Join Date: Nov 2008
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Spring Houseplant Prep
Outdoors? Phooey! Many of us are forced to do our 'gardening' indoors this time of year & possibly for several months yet until our prized babies can be trusted to the elements. Of course, I'm talking houseplants!
Most of them have been napping these last several months, growing very slowly if at all & needing very little in terms of water. But spring is right around the corner & these next few weeks are an excellent time to get them off to a great start for the coming growing season. Some plants will need repotting, many will need fresh soil & a little shot of fertilizer & many that are growing 'badly' can be trimmed & cleaned up over the next few weeks, getting them off to a fine start.
First thing to do - have a look at your current houseplants, see which ones might need moving up to a bigger pot. If you have the larger pots you need - great. Give them a good washing out - dish soap & a drop or two of bleach will do it. I always plan, when I'm going to move plants up to larger pots to start with the biggest plants first. Often that way, the pots I've moved a plant out of, can be cleaned up & used to repot a smaller plant that needs moving up. Figure out how many new pots you might need & over the next week or two, pick them up - garage sales, thrift shops, new if you wish; just give any you buy a quick wash. Pick up a bag or two of potting soil - it's cheap & it's never a bad idea to have a bit more than you need.
Before any repotting happens, plants could probably use a 'bath'. My small ones, I simply place in the bath tub & use a spray bottle to spray the behoozles out of the leaves. My water is hard so I use water filtered through a Brita that I've let warm up to room temperature - it cuts down on spotting. Start at the top & keep spraying, including the undersides of the leaves. That will enable the leaves to take up more carbon dioxide more easily & grow more robustly. Bigger plants that I can't lift into the tub, I surround with bath towels due for the wash & accept the floor is going to get a bit wet.
Don't worry if on some plants, a few leaves drop off while you're doing this, especially on plants that form stalks. Leaves don't live forever & often where a leaf has dropped off, a new branch will begin to grow within several weeks, making a plant look more full.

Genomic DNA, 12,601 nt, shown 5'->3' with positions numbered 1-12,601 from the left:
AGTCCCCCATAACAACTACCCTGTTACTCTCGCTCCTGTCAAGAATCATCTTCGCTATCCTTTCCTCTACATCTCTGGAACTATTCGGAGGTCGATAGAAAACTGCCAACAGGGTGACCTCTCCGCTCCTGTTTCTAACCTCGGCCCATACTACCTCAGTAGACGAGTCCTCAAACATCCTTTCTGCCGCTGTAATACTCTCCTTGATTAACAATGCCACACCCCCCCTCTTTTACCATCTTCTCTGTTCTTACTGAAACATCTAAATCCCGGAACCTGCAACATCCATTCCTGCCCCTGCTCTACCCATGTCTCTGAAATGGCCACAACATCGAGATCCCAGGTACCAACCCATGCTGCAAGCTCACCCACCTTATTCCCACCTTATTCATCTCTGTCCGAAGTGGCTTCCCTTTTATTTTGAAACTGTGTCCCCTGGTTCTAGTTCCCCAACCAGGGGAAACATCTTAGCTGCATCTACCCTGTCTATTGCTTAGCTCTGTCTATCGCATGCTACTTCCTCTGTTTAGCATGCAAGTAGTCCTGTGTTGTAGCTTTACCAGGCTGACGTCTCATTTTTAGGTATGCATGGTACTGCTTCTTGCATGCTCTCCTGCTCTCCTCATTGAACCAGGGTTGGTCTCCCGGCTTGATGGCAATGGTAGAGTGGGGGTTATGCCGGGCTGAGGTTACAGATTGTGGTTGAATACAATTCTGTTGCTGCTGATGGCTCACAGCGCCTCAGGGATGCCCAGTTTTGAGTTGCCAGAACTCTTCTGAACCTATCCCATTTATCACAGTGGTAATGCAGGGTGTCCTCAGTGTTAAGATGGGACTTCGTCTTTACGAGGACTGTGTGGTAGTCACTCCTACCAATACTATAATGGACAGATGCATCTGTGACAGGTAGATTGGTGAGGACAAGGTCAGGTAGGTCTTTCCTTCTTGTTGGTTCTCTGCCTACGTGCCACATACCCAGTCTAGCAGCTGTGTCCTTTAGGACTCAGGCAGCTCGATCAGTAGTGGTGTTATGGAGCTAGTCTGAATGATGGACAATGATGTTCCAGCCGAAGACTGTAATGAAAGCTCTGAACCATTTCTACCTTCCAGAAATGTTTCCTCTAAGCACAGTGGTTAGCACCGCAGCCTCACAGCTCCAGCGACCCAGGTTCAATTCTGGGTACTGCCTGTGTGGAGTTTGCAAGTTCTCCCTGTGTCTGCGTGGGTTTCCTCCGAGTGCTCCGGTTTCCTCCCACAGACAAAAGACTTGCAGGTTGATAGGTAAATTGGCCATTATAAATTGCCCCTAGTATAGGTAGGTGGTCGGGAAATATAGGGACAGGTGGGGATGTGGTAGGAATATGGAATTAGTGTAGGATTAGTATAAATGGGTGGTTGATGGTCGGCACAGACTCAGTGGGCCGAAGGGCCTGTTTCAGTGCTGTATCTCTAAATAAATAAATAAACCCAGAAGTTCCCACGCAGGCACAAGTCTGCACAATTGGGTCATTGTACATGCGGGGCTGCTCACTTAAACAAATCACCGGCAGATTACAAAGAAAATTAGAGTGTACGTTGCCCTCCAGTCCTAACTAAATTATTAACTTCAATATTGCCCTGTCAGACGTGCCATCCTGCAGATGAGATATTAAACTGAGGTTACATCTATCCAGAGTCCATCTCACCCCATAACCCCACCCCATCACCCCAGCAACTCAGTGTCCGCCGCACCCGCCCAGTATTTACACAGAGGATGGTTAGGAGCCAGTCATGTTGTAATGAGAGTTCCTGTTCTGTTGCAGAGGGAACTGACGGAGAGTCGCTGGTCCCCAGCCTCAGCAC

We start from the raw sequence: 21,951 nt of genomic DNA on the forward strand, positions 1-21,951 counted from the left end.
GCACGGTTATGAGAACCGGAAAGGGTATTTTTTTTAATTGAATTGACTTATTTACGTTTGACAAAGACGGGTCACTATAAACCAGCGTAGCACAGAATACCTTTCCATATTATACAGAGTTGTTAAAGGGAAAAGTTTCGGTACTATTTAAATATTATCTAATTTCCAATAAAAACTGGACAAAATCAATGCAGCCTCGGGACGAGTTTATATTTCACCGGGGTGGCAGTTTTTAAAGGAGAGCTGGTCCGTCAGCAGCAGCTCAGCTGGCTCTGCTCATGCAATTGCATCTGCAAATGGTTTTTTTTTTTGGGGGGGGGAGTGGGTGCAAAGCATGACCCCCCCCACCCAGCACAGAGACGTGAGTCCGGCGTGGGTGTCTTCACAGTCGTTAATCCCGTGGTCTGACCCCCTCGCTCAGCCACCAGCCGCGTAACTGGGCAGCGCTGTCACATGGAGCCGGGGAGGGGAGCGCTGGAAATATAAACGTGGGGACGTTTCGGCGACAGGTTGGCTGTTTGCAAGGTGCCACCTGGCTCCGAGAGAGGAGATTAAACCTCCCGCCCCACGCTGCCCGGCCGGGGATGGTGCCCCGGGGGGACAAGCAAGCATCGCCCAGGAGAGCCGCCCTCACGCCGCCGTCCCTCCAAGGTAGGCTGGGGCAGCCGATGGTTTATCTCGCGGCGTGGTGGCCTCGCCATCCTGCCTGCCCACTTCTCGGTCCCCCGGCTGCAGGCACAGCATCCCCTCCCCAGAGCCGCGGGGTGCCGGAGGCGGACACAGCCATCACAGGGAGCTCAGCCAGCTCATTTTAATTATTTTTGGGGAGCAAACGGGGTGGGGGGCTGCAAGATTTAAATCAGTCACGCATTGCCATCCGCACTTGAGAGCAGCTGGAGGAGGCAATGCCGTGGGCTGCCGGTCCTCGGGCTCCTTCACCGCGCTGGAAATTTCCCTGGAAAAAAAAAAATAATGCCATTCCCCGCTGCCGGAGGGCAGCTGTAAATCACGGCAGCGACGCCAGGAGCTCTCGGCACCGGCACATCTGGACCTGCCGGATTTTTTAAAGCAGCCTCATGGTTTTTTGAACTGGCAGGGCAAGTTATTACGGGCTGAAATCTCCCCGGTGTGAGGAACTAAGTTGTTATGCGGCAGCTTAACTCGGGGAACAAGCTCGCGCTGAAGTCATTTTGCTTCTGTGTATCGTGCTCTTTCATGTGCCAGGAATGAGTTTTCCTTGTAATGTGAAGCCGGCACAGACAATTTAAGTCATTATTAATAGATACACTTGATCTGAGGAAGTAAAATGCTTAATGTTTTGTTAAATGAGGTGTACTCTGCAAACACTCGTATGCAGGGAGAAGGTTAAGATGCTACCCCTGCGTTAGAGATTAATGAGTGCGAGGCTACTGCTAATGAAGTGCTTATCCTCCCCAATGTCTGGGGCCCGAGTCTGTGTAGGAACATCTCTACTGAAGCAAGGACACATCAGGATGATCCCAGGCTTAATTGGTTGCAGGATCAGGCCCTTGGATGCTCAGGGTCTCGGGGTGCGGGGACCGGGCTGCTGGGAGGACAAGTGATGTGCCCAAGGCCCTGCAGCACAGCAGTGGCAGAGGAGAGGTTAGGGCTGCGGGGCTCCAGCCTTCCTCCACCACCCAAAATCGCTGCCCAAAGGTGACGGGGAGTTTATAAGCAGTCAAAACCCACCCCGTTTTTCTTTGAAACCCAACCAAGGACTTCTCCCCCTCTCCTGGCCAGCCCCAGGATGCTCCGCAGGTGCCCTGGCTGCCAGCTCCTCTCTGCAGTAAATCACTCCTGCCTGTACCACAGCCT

A day or so after doing this, I start the repotting process. If you have a large plant in a 'forever' pot that you don't feel like wrestling out of a pot, carefully remove the top few inches of soil or as much of that as you can without damaging roots. Then you can add some fresh soil to the top. Then, largest to smallest, one at a time & it certainly doesn't all have to be done at once or even in a day, carefully pull plants out of pots that may be too small. Don't "overpot" plants. Some blooming plants flower much better if their roots are a bit crowded, so just go one size bigger - about 1" larger in diameter. If you like your plant roughly the size it is, using an old bread knife, you can shave off the outer 1/4-1/2" of roots & repot the plant back in its original pot. Any plant that gets that treatment, should have nothing else done to it for several weeks, to let it recover. Make sure drainage holes at the bottom of pots have some kind of cover so soil doesn't spill out. A folded up J cloth or part of one works just fine. Once all your plants are repotted, let them rest a week or two.
Now, you can have fun & do some training or editing of your plants. You might have a tall plant that's lost all its bottom leaves, may be growing unevenly & just looks... sick. Dieffenbachias can be prone to this. The solution is easy. Take a small saw & take off all but the bottom 6-8" of stalk. Leave that stalk & root system in the pot where it's been growing. The rest of the stalk can be cut into 6-8" lengths. Just make sure that you cut just BELOW where a leaf had grown - that's where your roots will come from. Dip the bottom end in rooting hormone & shove the pieces of stalk in the same pot - for some reason, they seem to root better when you attempt to start them in "Mommy's" pot. Keep them watered but not too wet over the spring & summer. As long as the bottoms, near the soil, stay green, you're good. By mid to late summer, you may have new Dieffenbachias growing. You can either move them to their own pots at this time or leave them with 'Mommy'.